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Wednesday, May 18, 2011

RIP Harmon Killebrew

It's really rare when I write about baseball, or baseball players in the blog-after all, the intent is for it to by rugby-centric. That said, it was with great sadness that I learned yesterday that Harmon Killebrew passed away from Esophageal cancer at the age of 74.

As a small kid growing up in Minnesota during the 1960's, baseball was my first love. My paternal grandmother took me and my brother Bill to Minnesota Twins games at the old Metropolitan Stadium in Bloomington, south of Minneapolis, and the current site of the Mall of America.(In the mall there is actually a bronzed home plate for where home plate really was at the old Met)

My first sporting hero was Harmon Killebrew. I loved how his compact swing could make a baseball fly. The man could just hit bombs. Over his career, he hit balls out Tiger Stadium, Fenway Park, and Comisky Park. By today's standards, he would be considered small. His burly physique for the time was God-given with some help from meat and dairy products. His nickname was "Killer", but when you saw him on TV, he came across as a very gentle, soft-spoken man. In an era when baseball pitchers were not afraid to come inside with the high, hard one to brush him off the plate, you would see him get off the ground, dust himself off-no eyeballing the pitcher, no gestures, no yelling-he would just get back up to hit, and invariably deposit the next pitch into the left field pavilion. His 573 home runs is now 11th all time among MLB players. He hit 40 or more home runs for 8 seasons. Only Babe Ruth had more than Killebrew.

I had a chance to see his last at-bat as a Minnesota Twin. He teased us on a cold September afternoon with only about 5,000 people watching the Twins play the Texas Rangers. He hit a ball a mile-only for it to be foul.He later struck out, but for a fleeting moment, he had everybody at the old Met on their feet. The Twins did not re-sign him and he finished out his last season wearing the blue of the Kansas City Royals. I once saw him hit the longest single I had ever seen at a baseball game. He hit a line drive so hard, that it bounced hard off the center field wall-missing a home run by about a foot-the ball came back with such force that the Red Sox center fielder was able to play it like a jai-alai player and quickly get it back to the infield, holding the slow-footed slugger to a single.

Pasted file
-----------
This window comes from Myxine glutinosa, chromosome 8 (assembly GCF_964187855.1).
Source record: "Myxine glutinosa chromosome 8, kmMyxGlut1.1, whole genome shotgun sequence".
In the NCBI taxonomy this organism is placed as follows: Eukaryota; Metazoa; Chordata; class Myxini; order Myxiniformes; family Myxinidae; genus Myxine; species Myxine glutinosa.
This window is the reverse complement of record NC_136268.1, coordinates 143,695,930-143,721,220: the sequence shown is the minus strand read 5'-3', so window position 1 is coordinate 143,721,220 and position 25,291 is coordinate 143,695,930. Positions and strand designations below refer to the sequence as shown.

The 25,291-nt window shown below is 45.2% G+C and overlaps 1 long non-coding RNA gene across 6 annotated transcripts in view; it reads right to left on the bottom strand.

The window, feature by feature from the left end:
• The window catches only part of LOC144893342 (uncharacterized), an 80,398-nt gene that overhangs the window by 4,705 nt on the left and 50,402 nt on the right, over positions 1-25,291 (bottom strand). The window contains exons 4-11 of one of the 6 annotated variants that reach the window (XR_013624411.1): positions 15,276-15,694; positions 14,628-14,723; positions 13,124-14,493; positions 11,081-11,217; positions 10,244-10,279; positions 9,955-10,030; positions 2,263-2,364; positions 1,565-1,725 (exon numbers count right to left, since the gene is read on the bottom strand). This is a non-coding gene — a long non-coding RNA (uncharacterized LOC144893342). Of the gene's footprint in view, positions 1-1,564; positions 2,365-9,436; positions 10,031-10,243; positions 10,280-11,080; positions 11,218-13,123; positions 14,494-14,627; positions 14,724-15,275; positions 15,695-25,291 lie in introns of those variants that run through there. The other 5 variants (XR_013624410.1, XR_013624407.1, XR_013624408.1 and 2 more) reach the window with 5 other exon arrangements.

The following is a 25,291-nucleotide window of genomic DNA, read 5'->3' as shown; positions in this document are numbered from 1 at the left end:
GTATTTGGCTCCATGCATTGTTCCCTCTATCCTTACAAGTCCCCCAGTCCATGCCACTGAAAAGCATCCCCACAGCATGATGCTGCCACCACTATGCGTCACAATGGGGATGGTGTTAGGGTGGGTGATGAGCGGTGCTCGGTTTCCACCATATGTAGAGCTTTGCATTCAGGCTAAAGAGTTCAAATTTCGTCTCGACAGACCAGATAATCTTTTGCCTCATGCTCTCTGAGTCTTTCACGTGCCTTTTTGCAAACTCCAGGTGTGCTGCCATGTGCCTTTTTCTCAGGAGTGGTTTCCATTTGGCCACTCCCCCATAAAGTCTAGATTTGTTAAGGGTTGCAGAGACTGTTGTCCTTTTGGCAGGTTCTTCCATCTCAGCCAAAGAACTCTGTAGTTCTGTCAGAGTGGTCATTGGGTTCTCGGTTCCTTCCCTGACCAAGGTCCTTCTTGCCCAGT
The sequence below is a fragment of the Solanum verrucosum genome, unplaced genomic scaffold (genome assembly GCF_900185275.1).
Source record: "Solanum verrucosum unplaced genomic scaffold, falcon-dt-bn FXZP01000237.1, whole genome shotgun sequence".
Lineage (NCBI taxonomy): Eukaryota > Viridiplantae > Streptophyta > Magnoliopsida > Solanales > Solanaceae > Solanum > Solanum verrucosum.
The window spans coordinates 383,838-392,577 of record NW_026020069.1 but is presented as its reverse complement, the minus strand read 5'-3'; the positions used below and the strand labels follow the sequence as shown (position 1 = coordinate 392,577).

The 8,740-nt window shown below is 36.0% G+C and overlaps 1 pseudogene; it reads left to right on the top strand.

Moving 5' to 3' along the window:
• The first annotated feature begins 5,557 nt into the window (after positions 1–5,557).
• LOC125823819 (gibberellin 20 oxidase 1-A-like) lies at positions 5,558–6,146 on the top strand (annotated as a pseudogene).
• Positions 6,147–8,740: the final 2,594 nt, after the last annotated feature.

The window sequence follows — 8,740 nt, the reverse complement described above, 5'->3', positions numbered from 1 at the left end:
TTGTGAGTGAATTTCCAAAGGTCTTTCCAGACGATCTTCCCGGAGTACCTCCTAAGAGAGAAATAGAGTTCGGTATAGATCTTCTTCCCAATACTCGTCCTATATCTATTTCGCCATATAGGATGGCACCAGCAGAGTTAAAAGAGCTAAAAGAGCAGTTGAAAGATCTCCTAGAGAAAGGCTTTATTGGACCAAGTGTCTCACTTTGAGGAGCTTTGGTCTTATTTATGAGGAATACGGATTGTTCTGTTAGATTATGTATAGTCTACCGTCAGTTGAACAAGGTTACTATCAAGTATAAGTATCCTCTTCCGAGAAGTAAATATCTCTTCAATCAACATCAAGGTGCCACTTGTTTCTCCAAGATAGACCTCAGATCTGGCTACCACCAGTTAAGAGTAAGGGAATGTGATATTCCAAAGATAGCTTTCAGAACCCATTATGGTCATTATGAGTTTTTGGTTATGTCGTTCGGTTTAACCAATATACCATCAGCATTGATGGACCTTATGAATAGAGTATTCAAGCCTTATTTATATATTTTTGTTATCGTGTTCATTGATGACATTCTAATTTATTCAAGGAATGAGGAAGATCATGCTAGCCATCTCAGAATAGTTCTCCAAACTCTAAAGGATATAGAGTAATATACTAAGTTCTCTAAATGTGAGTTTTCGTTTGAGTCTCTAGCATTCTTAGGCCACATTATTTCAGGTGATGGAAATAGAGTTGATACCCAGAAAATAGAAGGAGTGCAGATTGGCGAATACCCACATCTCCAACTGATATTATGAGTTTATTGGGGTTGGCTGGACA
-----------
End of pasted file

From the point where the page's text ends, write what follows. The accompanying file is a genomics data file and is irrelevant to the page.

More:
When I was in my mid thirties, I had heard that he was going to be signing autographs along with former Twins players Tony Oliva and Jim Perry at the Mall of America. I just had to get his autograph. I waited in line, got my autograph, and was walking away when I remembered "Oh Shit! My camera!" I went back to the line and asked Harmon Killebrew if I could please get my picture with him, that I just gotten his autograph, but did not have the camera. He simply could not have been nicer. I cannot tell you what a cool thing it is to meet somebody whom you have admired for so many years, then when you meet him, you find out he is just as nice...maybe nicer than I ever imagined. I felt like a little kid in a 35 year old body when I had a chance to meet him. My only regret right now is that the framed picture of me with Harmon Killebrew, along with his autograph is back in New Hope, Minnesota, where it is boxed away while I am working as a travel nurse.

I am very sad that my first sports hero has passed away. He had lived a good life, and 74 is hardly premature... I guess with Killebrew's passing,  it's a sign that I'm growing older, too. I think it's too bad that in this cynical era of huge salaries, bigger egos-to say nothing of the sorry, sad chapter of the whole steroid era of the 1990's, it's too bad that kids don't have that many baseball players who are role models. I know that there is a school of thought that parents should be role models, and that's true-but I felt that I was lucky to grow up in the era when I did where you could try to emulate somebody like a Harmon Killebrew-I may not have had that wonderful swing, or power at bat-but at least I could be a good sportsman and a decent person. I think that still counts for something.

RIP Killer.

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